First Day in Lisbon: 15 Sept

After a restful sleep, I went out for coffee and grabbed two cappuccinos to go from around the corner and headed back to the apartment to plan the day. I walked down from Chiado, my neighborhood, to the Baixa, along the riverfront. I walked along the Rio Tejo to the atmospheric Alfama district and then started climbing. My first stop was the Pantheon, modeled after its namesake in Paris. There were monuments to many of the great Portuguese explorers, statesmen and writers, including Vasco da Gama and King Henry the Navigator. It’s impressive that little Portugal once controlled a vast empire, starting in 1500. They established forts in India, the Persian Gulf and China. The Jesuits made contact with the Japanese in Japan and it’s said that the Japanese arrigato (thank you) is derived from the Portuguese “obrigado”. They also colonized Brazil and vast areas of Africa, including Angola and Mozambique. They fought a long war against Marxist guerrillas in their African colonies until the Revolution of 1974 and the overthrow of the Caetano regime by the military. The views from the terrace of the Pantheon were stunning.

After the Pantheon, I headed uphill, not an uncommon direction in Lisbon, to the Castelo de Sao Jorge, which dates from the 13th century. The castle remains in pretty fair shape. It’s in the Alfama district, which dates from the Moorish times and means “hot springs” in Arabic. The views from the castle are magnificent.

Also in the Alfama is the stately Mosteiro de Sao Vicente de Fora, one of the famous Portuguese monasteries. Built during the early imperial years, it has all the gold and gilt one might imagine.

Lisbon is also famous for its tiles. I took some pictures from just one neighborhood and was amazed by the variety.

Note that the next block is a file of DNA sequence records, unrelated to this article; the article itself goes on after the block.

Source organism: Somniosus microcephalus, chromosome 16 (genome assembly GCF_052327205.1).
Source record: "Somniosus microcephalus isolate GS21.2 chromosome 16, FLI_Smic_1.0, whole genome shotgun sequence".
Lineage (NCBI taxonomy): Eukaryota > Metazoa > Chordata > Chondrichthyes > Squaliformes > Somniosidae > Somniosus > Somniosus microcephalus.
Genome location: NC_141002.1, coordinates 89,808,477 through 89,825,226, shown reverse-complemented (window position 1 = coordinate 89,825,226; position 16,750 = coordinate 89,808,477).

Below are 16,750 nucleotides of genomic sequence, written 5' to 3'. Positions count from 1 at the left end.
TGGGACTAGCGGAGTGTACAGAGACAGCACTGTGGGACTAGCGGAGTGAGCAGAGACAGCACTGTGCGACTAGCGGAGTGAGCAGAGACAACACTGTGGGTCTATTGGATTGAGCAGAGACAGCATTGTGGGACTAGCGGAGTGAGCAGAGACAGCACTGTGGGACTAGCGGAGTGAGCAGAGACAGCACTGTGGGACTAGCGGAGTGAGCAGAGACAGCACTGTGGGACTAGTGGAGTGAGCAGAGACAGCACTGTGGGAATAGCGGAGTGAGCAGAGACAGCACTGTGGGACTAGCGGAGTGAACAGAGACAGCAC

I’ve always been interested in foreign languages and Portuguese is an interesting one. One commonly assumes that it’s similar to Spanish; but, it’s quite different. The Portuguese will tell you that they understand Spaniards; but Spaniards don’t understand Portuguese. Many of the words are similar; for example, por favor and de nada. But others are not. Obrigado is thank you and Calle is Rua, pronounced Hu-a. In Portuguese, the Spanish “l” is replaced with “r”. Plato is prato. They also pronounce the “j” in English style: Jose is Joe-say. I’m learning more words as I go. I think that I’ll be able to handle simple Portuguese by the end of my trip.

From the Castelo, I walked a few kilometers to one of the famous miradouros, or viewpoints, called Graca. From there, the vista is westward, across the Baixa to Biarro Alto and Chiado, which are also higher up. I returned to the riverside down some significant steps through an immigrant quarter. Since it was an imperial power, there are quite a few residents from their African colonies of Angola, Mozambique and Guinea-Bissau. Nonetheless, it was perfectly safe.

The owner of the AirBnb suggested that I visit the Central Market on the riverside for dinner and I’m glad I followed her advice. It’s sponsored by TimeOut magazine and is a massive food hall with stalls from some of Lisbon’s famous chefs. I had some cod in the traditional “Bras” style and it was excellent. You sit at common tables. I’m sure native Lisboetas deride it as a tourist trap, but I’d recommend a visit.

My journey home was, of course, uphill. When I checked the Steps app, I saw that I’d walked 13.7 miles with 66 climbs. I crashed that night despite the jet lag.

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